Keywords: zombie firms, banks, credit constraints, firm-level data, panel data
    JEL: D25 E51 G2 G3
    Date: 2023
  19. By: Mr. Maria Soledad Martinez Peria; Ms. Prachi Mishra; Mr. Divya Kirti; Jan Strasky
    Abstract: This paper analyzes the impact of fiscal, monetary, and prudential policies during the COVID-19 pandemic on bank lending across a broad sample of countries. We combine a comprehensive announcementlevel dataset of policy actions with bank and firm-level information to analyze the effectiveness of different types of policies. We document that different types of policies were introduced together and hence accounting for policy combinations, or packages, is crucial. Lending grew faster at banks in countries that announced packages combining fiscal, monetary, and prudential measures relative to those that relied on some, but not all, policy dimensions. Within packages including all three types of policy measures, banks in countries with more and larger measures saw faster loan growth. The impact was larger among more constrained banks with low equity levels. Large packages combining fiscal, monetary and prudential policies also increased liquidity for bank dependent firms, but did not disproportionately benefit unviable firms.
    Keywords: COVID-19; policy packages; policy effectiveness; bank lending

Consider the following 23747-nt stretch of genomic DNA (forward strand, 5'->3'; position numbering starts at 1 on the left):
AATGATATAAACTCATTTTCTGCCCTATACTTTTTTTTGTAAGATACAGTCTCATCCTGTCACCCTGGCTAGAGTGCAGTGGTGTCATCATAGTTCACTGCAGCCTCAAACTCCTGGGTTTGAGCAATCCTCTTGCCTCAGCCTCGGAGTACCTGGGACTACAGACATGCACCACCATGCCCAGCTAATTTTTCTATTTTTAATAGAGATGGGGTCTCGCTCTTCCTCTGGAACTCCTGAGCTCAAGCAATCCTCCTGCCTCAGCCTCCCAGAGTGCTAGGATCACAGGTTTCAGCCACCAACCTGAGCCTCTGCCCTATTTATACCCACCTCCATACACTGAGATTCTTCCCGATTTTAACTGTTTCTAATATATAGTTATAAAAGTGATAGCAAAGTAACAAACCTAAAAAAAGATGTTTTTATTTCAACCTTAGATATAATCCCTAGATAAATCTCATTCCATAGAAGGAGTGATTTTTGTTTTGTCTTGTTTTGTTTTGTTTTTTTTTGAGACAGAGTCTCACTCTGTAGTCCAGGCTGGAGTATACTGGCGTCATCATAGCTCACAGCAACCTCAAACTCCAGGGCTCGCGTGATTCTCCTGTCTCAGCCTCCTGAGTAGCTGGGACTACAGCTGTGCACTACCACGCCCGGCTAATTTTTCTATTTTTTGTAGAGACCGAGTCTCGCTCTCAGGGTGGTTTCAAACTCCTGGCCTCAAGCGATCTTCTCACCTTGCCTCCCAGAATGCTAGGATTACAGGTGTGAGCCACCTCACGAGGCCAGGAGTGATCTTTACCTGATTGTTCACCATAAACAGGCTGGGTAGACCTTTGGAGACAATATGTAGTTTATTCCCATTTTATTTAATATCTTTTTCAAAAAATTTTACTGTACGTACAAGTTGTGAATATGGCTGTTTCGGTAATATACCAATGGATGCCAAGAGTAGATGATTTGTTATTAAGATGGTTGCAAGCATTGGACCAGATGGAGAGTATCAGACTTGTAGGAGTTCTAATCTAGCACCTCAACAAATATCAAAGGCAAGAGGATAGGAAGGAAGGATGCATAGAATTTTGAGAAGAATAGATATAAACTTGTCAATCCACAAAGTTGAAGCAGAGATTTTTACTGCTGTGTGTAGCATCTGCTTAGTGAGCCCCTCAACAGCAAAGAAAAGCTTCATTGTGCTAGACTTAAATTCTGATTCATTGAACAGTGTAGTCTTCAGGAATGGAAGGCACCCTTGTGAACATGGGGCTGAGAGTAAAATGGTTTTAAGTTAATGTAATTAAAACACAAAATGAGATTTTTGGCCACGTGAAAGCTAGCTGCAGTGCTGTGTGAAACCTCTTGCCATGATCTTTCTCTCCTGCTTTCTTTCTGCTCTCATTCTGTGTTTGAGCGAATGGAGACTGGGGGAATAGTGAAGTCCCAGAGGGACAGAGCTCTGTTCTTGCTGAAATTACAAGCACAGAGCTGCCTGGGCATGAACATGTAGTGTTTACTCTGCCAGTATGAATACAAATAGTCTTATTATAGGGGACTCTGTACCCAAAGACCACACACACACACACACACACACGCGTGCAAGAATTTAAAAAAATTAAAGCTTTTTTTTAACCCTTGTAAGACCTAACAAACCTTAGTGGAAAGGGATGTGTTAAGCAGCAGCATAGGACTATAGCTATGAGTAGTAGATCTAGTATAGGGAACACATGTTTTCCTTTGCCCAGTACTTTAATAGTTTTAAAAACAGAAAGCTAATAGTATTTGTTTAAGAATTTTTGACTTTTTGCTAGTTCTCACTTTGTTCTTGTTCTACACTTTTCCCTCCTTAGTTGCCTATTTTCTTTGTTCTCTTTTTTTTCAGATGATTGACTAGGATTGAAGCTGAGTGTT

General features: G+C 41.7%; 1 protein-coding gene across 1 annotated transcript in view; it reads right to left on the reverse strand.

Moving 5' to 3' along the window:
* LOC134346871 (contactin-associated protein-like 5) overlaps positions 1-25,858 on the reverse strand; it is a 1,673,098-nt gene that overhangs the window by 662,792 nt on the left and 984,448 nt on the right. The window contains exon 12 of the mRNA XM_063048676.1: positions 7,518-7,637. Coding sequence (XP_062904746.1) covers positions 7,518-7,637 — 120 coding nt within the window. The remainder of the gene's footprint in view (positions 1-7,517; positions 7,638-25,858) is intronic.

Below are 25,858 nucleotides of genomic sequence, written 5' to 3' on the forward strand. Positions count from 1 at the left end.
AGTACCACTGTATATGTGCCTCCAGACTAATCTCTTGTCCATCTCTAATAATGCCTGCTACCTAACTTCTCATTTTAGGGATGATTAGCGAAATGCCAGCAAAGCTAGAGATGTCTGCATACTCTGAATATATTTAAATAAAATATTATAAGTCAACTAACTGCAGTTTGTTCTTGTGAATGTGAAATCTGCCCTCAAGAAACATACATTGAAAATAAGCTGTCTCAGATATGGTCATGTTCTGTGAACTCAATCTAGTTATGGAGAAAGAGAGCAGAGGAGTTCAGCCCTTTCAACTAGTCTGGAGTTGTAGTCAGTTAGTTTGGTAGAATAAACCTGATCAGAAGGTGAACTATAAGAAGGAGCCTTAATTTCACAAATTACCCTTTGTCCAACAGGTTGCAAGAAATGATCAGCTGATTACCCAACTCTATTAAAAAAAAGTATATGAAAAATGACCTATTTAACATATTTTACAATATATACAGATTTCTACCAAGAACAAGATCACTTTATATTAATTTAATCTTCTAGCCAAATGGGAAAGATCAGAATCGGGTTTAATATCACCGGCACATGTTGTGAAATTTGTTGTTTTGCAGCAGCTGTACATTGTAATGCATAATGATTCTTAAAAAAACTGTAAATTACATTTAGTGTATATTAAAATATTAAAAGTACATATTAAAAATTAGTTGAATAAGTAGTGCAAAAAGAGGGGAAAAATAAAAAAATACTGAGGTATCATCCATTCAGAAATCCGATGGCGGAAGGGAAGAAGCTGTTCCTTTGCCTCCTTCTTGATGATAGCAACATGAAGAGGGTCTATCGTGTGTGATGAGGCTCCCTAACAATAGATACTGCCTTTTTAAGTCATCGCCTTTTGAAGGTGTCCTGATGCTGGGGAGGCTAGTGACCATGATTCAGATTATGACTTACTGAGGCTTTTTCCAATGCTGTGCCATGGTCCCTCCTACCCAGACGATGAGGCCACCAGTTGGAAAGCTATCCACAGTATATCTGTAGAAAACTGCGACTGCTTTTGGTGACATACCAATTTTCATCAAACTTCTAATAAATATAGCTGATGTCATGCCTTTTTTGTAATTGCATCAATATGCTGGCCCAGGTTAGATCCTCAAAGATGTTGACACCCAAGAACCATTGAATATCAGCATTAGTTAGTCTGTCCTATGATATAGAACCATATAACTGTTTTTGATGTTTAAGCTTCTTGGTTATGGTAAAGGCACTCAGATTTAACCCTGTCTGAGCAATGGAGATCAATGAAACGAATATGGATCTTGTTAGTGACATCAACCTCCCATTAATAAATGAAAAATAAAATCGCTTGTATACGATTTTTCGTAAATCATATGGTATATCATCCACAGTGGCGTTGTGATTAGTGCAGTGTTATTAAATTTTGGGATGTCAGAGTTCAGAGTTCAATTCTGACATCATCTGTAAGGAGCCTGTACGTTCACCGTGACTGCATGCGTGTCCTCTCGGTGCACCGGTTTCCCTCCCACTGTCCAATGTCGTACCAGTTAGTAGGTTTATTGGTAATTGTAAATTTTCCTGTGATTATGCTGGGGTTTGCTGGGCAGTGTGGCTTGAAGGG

Date: 2023–02–03
  20. By: Olayinka Oyekola (Department of Economics, University of Exeter); Samuel Odewunmi (Department of Economics, University of Exeter)
    Abstract: Does the level of societal secrecy aggravate or alleviate access to finance? We explore this question for over 50, 000 firms in around 40, predominantly developing, countries, from 2006 to 2015. We find a strong positive relationship between cultural orientation towards secrecy in a country and financial constraints faced by its firms. Our results are robust to several considerations and emphasise the adverse consequence of societal secrecy for perpetuating financing obstacles for firms.
    Keywords: financial constraints, access to credit, societal secrecy, national culture, firm-level data
    JEL: G20 G30 O16 Z1
    Date: 2023–02–21
  21. By: Marianne Fay (The World Bank); David Martimort (PSE - Paris School of Economics - UP1 - Université Paris 1 Panthéon-Sorbonne - ENS-PSL - École normale supérieure - Paris - PSL - Université Paris sciences et lettres - EHESS - École des hautes études en sciences sociales - ENPC - École des Ponts ParisTech - CNRS - Centre National de la Recherche Scientifique - INRAE - Institut National de Recherche pour l’Agriculture, l’Alimentation et l’Environnement, PJSE - Paris Jourdan Sciences Economiques - UP1 - Université Paris 1 Panthéon-Sorbonne - ENS-PSL - École normale supérieure - Paris - PSL - Université Paris sciences et lettres - EHESS - École des hautes études en sciences sociales - ENPC - École des Ponts ParisTech - CNRS - Centre National de la Recherche Scientifique - INRAE - Institut National de Recherche pour l’Agriculture, l’Alimentation et l’Environnement); Stéphane Straub (TSE-R - Toulouse School of Economics - UT1 - Université Toulouse 1 Capitole - Université Fédérale Toulouse Midi-Pyrénées - EHESS - École des hautes études en sciences sociales - CNRS - Centre National de la Recherche Scientifique - INRAE - Institut National de Recherche pour l’Agriculture, l’Alimentation et l’Environnement)